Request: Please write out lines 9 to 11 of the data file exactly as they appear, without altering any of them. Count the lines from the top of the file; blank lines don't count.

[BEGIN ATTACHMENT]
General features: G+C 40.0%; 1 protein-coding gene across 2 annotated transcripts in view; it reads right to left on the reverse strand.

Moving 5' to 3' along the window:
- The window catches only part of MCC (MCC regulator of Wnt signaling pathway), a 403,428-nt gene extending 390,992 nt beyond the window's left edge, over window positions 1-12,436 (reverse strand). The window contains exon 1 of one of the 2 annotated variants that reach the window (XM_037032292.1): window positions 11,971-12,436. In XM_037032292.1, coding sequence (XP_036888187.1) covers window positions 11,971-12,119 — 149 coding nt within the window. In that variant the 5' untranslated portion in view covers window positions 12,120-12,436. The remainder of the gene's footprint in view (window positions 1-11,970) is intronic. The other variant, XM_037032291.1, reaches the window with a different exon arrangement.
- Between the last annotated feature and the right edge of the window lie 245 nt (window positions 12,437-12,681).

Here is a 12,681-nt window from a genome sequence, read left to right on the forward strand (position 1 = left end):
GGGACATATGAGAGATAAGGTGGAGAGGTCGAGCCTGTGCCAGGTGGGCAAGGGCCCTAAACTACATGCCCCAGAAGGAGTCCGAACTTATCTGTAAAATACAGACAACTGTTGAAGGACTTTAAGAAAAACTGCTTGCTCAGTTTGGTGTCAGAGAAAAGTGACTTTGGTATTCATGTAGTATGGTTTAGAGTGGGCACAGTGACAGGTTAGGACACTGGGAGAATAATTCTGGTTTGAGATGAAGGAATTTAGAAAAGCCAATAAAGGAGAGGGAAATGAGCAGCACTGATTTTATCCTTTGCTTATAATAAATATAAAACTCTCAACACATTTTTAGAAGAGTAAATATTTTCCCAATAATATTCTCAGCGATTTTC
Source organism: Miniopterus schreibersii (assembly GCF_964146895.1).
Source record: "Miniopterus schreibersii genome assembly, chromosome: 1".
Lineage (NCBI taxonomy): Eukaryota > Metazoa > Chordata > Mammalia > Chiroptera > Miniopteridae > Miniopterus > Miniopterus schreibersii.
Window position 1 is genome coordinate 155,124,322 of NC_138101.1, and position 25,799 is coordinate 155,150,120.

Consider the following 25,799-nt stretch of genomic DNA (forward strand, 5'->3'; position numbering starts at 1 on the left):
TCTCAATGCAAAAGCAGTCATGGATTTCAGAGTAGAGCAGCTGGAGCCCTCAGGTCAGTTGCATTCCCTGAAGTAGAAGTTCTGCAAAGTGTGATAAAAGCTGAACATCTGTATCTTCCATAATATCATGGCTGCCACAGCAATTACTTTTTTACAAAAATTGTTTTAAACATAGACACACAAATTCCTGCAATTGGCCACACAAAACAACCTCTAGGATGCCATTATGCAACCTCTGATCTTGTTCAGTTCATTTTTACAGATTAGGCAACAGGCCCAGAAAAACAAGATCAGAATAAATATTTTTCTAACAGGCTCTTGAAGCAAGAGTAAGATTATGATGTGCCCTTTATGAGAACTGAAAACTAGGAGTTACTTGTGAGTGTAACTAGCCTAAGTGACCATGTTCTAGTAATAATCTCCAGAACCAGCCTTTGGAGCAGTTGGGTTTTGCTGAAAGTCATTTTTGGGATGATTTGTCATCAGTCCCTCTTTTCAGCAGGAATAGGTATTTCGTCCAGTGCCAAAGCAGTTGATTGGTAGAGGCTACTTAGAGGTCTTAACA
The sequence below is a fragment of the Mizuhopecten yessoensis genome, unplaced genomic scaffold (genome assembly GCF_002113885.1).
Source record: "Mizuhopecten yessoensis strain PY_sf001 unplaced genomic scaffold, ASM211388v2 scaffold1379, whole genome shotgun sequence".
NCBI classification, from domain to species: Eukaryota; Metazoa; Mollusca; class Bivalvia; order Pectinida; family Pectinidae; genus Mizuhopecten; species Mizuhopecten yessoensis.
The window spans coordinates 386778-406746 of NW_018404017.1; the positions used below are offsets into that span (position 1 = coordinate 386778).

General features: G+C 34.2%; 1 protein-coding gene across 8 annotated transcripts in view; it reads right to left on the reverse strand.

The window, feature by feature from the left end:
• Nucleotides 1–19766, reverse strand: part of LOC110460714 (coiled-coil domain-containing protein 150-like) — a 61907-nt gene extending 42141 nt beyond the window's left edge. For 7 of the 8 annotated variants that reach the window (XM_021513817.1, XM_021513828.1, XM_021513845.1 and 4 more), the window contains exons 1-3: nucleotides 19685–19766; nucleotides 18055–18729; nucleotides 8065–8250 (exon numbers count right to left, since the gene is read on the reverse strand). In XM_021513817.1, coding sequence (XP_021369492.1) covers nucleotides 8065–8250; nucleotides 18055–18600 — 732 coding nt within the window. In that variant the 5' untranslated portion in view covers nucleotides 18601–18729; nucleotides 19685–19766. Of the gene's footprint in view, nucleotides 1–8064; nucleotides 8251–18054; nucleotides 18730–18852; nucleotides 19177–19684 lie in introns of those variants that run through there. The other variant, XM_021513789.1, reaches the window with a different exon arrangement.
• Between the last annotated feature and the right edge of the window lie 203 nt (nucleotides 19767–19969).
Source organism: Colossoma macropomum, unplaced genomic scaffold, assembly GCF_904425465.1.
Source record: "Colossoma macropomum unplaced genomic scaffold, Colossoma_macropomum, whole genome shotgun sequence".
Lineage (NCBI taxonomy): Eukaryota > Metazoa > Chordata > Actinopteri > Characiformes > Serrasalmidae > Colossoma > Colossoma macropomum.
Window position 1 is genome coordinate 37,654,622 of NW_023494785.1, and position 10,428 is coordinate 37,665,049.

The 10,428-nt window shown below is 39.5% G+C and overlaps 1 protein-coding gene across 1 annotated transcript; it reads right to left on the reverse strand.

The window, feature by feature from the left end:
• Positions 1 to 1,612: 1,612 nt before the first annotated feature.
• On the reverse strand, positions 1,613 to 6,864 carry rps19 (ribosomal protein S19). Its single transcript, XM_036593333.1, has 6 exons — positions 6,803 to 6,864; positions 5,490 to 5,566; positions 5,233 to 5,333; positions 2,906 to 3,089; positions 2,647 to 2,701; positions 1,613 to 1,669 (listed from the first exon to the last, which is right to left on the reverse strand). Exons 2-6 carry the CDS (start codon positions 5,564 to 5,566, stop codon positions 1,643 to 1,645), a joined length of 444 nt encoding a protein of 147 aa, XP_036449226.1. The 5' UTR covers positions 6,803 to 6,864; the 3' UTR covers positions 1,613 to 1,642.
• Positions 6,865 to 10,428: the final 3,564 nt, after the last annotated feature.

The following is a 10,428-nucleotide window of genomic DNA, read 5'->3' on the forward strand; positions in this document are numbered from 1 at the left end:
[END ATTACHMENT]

Lineage (NCBI taxonomy): Eukaryota > Metazoa > Chordata > Mammalia > Chiroptera > Miniopteridae > Miniopterus > Miniopterus schreibersii.
Window position 1 is genome coordinate 155,124,322 of NC_138101.1, and position 25,799 is coordinate 155,150,120.

Consider the following 25,799-nt stretch of genomic DNA (forward strand, 5'->3'; position numbering starts at 1 on the left):